NSW Government fails to include rest areas as part of Hume upgrade

By: Jason Whittaker


The New South Wales Government has ignored the construction of new rest areas as part of the Hume Highway upgrade

The New South Wales Government has ignored the construction of new rest areas as part of the Hume Highway upgrade because of a technicality under AusLink funding arrangements.

Phillip Halton from the Roads and Traffic Authority (RTA) revealed during the 2008 Australian Trucking Convention he was unaware any new rest areas were to be built as part of the more than 200km Hume Highway duplication package to be finished by 2009.

According to the AusLink (National Land Transport) Act 2005, of which funding for the project stems from, states are required to draw up the plans and hand them to the Federal Government for approval.

But there is no mention of rest areas under the legislation, only that states must ensure any upgrade improves the standard of the road.

This, according to a government source, means NSW can get away with limiting upgrades to the road.

"Whether it is penny pinching or blindness, the roads stop at the white line," he says.

"They don’t fit in the rest areas unless they are made to."

He says the Federal Government must stipulate provision for rest areas to stop states from shirking their responsibility by way of a technicality.

"In the future when we are building a national highway system we need to make sure that the definition of what is being paid for includes rest areas," the source says.

And in another blow for the industry, Jill Lewis from the NSW branch of the Australian Trucking Association (ATA) says the current six rest stops on the Hume Highway may be abolished under the lane duplication process.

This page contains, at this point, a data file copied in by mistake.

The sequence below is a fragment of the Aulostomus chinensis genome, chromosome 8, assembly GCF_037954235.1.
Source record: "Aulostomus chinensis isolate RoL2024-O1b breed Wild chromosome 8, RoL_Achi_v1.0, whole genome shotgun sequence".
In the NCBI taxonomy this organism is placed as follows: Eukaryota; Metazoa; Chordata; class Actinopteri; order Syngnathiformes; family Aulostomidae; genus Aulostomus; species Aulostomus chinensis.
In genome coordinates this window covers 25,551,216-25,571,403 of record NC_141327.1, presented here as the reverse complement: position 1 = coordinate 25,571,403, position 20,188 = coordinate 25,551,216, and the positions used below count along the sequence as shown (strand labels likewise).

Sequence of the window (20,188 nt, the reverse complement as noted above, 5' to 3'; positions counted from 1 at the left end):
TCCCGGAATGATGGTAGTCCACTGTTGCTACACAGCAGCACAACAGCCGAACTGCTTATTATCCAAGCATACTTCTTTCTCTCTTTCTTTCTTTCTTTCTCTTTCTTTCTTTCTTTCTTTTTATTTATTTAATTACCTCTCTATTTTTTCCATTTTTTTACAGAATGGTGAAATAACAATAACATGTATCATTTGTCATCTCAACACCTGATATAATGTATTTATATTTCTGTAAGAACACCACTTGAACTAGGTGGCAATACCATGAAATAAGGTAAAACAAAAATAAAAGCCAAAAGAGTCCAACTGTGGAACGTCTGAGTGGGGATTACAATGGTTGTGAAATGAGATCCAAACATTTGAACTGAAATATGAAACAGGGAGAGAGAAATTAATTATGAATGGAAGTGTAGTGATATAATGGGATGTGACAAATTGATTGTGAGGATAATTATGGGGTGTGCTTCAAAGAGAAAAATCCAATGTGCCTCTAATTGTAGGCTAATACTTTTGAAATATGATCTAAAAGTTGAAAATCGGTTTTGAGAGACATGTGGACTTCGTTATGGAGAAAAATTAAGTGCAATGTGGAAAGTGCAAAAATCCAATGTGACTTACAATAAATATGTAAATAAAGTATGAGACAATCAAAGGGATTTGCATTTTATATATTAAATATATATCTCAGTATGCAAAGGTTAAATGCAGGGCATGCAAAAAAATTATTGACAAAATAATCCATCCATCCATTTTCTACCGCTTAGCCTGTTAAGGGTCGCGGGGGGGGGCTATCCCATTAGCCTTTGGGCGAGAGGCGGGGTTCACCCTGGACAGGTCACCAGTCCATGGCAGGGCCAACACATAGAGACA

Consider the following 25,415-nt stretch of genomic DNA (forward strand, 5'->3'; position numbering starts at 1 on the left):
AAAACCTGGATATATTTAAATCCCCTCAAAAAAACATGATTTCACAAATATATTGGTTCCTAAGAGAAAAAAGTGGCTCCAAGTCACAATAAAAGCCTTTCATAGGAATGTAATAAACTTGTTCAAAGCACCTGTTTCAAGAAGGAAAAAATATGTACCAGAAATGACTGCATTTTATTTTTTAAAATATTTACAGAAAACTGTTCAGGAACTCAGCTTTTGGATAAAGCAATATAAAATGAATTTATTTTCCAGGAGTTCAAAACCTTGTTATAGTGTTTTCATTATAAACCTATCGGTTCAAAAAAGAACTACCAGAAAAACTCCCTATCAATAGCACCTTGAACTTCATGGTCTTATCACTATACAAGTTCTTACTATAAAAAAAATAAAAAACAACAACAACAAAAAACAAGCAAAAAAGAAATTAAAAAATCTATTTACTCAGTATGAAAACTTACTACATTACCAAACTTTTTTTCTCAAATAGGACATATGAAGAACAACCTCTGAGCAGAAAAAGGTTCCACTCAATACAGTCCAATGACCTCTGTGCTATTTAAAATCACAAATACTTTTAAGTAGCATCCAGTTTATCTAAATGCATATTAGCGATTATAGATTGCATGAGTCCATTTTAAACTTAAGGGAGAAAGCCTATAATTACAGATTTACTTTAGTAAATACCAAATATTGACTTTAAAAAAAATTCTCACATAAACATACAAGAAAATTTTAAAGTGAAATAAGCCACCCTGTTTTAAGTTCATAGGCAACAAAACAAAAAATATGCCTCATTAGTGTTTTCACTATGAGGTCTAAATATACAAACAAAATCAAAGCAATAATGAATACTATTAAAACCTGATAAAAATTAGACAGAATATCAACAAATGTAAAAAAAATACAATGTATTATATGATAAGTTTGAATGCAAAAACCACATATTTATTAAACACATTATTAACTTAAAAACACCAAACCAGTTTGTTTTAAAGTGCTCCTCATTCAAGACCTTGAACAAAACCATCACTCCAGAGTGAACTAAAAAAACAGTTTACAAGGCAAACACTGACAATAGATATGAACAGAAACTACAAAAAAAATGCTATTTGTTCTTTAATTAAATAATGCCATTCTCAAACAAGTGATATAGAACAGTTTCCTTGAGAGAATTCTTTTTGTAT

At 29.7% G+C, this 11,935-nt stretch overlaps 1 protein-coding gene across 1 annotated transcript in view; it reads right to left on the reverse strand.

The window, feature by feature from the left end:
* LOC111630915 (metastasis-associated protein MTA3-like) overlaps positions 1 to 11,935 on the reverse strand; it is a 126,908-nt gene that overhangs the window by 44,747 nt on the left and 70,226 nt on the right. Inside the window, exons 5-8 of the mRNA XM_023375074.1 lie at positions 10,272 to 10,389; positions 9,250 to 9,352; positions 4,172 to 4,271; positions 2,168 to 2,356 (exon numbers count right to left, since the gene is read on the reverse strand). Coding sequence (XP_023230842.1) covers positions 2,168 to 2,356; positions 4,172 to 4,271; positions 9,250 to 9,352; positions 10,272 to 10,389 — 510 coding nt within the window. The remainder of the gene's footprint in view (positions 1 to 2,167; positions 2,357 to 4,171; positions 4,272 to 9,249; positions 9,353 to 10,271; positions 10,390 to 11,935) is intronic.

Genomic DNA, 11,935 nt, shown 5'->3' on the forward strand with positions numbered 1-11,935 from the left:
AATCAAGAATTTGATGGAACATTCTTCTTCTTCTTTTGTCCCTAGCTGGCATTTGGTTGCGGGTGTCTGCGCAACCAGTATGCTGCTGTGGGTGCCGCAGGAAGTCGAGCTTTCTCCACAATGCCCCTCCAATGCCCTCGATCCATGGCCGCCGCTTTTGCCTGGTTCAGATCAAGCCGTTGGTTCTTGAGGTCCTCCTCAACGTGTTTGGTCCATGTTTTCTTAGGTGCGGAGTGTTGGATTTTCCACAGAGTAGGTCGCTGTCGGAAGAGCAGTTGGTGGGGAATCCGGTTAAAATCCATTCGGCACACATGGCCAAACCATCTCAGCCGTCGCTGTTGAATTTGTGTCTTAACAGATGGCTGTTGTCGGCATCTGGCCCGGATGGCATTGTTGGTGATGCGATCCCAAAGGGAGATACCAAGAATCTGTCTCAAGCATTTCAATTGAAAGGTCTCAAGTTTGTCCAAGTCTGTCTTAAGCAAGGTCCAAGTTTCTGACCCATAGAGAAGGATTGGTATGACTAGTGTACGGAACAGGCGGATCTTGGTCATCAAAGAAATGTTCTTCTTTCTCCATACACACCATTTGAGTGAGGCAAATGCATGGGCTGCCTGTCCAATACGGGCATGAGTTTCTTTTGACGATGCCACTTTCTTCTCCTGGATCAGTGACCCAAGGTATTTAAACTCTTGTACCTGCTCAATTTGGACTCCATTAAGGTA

"If some of those truck stops are on single lane highways then there is a possibility that we may lose them," she says.

Lewis has written to Halton to seek clarification as to whether the State Government will construct new rest areas and whether the current ones are in danger of being scrapped.

ATA NSW is calling for the RTA to establish a website to inform drivers of rest area locations, their size, whether they are suitable for all truck types and if they will have basic amenities such as toilets and running water.

But in writing the letter, Lewis tells ATN the Government will not be able to build new rest areas on the Hume to coincide with fatigue management laws to be introduced on September 29.

Despite this, NSW has removed the provision that permits drivers to travel an extra 30 minutes beyond their allotted driving time if they can’t find an adequate rest area to stop.

As such, Lewis is pushing the Government to at least install a grace period in light of the decision to include rest areas in the upgrade of the Hume Highway.
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The RTA has yet to reply to ATN’s questions, with a spokeswoman declining to comment on whether states are responsible for the provision of rest areas when upgrading roads.

The Government’s refusal to build new rest areas comes months after a report found the majority of stops failed to meet national guidelines or provide basic amenities such as toilets or running water.

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